Even if you track and manage your cannabis inventory accurately, you may begin to realize that cannabis represents only one part of the bigger picture. If you have other inventory used in your operations (such as non-cannabis ingredients or packaging supplies), you will want to track these as well. If you look at the food, beverage, or drug industries, you’ll see that compliance needs to be a consideration for all ingredients used in producing any finished good. For example, suppose you infuse fractionated oil with cannabis to prepare tinctures or edibles, and your oil supplier calls regarding an issue with a specific lot that you purchased from them? In that case, if you can’t track where that lot was used, you could be faced with the difficult problem of determining what inventory was impacted and may need to be recalled or destroyed. Hopefully, you never get placed in such a dire position, but it unfortunately happens. Understandably, the focus is currently on cannabis compliance. Still, with how time-consuming working in METRC can be, you may not have the time or resources available to expand your compliance oversight to these other areas. However, manufacturers who are making an effort to begin tracking these other supplies will find themselves well-positioned in the event of unexpected recalls from their suppliers. Companies should consider precautions like this a best practice in the event the FDA begins tracking legal cannabis and cannabis products at the federal level, as they may want more information on all of the ingredients used in a product.

Focus on Compliance, Not Data Entry

If you’re already working in METRC, you may find that you’re spending a lot of time performing data entry in their system and not as much time as you’d probably like on other activities. Time constraints and inefficiencies are common complaints among compliance managers. Staff is spending too much time following up with co-workers tracking inventory usage when making products, tracking that on spreadsheets, and then reflecting that information in METRC as accurately as possible. It’s a never-ending game of “catch up,” and it can be exhausting. You could ask your employees to track this information on shared spreadsheets or documents. Still, if they’re not familiar with how you want the information captured, the limited validation in those tools can lead to varying levels of compliance and almost no consistency. Situations such as this can lead to a small team of highly trained team members effectively becoming data managers. Unfortunately, the role of “compliance manager” can become the role of “data entry clerk.” As you begin to consider tracking inventory other than cannabis, the complexities involved in such an approach grow exponentially until mistakes or oversights become almost inevitable.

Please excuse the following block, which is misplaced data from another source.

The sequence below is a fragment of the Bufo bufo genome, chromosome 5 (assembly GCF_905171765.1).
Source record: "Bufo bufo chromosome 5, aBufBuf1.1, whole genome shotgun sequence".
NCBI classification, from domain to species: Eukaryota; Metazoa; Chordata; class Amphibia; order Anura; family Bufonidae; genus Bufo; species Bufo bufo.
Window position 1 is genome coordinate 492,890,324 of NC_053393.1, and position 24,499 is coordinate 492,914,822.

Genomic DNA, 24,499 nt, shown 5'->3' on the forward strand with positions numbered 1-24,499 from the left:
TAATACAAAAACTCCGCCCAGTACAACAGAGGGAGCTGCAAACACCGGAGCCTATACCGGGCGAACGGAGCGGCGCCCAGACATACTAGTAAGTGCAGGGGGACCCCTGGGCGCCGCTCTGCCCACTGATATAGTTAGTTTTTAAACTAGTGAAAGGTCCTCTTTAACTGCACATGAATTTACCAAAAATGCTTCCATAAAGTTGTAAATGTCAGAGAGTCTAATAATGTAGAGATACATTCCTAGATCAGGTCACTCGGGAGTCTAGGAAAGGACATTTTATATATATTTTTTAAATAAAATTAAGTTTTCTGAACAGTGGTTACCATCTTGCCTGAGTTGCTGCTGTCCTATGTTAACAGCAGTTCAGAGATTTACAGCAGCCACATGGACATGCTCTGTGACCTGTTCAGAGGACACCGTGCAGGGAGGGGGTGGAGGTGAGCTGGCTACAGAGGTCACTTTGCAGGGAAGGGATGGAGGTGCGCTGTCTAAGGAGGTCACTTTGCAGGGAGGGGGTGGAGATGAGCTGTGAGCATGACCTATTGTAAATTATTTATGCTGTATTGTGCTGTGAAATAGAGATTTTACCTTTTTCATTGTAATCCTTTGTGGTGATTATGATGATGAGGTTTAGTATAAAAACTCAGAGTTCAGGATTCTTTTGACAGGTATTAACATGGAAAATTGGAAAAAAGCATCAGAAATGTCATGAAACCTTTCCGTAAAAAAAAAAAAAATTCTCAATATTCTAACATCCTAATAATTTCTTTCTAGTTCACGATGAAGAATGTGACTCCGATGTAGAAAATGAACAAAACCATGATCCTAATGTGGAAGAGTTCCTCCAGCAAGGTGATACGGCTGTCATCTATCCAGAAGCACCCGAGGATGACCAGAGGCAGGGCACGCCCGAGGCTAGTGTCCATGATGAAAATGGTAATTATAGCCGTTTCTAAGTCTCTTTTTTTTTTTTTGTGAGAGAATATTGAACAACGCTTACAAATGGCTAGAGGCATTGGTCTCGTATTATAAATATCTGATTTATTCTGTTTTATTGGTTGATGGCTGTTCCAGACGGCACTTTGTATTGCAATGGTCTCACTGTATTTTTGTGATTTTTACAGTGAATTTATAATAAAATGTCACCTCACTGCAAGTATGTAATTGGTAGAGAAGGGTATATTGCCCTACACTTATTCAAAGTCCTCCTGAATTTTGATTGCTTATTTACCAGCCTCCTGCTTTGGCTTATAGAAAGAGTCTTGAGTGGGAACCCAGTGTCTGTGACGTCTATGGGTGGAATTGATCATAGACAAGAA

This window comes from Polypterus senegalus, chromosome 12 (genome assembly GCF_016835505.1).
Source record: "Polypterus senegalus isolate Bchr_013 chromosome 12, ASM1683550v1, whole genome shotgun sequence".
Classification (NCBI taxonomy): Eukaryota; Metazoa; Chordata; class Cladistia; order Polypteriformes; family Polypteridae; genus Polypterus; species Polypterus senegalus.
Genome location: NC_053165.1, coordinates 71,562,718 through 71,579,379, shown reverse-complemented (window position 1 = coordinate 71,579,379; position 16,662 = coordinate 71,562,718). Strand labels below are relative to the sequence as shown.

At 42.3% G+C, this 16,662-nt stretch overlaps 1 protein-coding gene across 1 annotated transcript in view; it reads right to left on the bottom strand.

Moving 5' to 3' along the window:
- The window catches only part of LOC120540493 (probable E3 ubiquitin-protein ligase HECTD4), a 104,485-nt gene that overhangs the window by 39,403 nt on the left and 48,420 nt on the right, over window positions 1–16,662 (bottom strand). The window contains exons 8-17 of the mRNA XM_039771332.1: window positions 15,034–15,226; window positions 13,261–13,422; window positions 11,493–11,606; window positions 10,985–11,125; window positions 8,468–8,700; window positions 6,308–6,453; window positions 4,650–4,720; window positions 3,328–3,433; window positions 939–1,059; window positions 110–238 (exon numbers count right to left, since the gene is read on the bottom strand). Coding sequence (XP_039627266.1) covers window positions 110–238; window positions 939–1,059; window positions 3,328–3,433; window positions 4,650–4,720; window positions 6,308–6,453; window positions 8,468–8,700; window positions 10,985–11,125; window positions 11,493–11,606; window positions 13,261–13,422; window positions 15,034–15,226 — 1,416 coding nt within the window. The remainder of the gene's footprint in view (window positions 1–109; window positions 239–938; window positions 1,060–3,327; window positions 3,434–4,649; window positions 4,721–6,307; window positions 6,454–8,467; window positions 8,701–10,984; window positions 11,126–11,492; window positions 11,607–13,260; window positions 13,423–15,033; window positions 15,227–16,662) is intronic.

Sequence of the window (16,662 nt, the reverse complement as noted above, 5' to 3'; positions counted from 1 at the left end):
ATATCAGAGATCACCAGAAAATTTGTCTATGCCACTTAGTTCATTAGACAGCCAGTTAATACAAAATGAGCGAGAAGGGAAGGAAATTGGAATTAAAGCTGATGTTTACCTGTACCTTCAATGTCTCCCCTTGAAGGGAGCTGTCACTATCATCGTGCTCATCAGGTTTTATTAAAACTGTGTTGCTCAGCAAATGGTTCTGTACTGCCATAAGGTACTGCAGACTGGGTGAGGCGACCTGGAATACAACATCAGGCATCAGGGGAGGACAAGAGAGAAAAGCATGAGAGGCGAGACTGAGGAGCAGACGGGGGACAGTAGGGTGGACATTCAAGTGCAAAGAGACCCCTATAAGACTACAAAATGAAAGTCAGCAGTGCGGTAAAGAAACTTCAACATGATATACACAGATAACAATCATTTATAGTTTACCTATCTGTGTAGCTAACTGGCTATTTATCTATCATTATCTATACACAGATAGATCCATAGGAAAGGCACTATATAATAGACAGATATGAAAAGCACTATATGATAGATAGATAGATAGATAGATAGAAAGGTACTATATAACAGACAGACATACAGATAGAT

Creating a Culture of Compliance

Other industries have solved the challenge of compliance by implementing inventory tracking systems embedded throughout all levels of the organization to allow input by line workers in real-time, with robust reporting for management. Unfortunately, those systems don’t take into account the needs of METRC. Thankfully, there are solutions available in the cannabis industry which marry the efficiencies of these inventory tracking tools with the regulatory requirements of METRC. By utilizing these tools, and having team members already working with the inventory record their actions in the software, they become part of the compliance solution, rather than a passive source of data requiring someone to collect, analyze, and record in METRC. In this way, every member of the organization becomes responsible for compliance without becoming an additional burden. The more these solutions can be tailored to your organization’s specific processes and products, the less intrusive they seem. The ideal scenario is when these tools become part of the operational process and not an “extra step.” Suppose the tool also tracks your non-cannabis inventory. In that case, you’ll have a great solution that supports holistic compliance across all aspects of your operation and will position you and your company to succeed in the ever-evolving regulatory landscape of the cannabis industry.

To start, you should implement robust internal processes and procedures to avoid raising any red flags to auditors in the first place. This would involve things like ensuring you have established SOPs, trained employees, robust documentation, and systems in place to manage and monitor compliance. With respect to inventory specifically, performing routine inventory reconciliations ensuring your inventory in METRC accurately reflects your physical stock (meaning no unaccounted cannabis floating around your facility) is your best bet to sail through an audit with minimal findings. Of course, this is easier said than done. Forgetting any of these steps or recording something incorrectly can quickly snowball into a massive number of discrepancies which can cause your organization to grind to a painful halt as you work to reconcile discrepancies. Avoiding this hurdle is why more and more organizations are dedicating full-time resources just to compliance.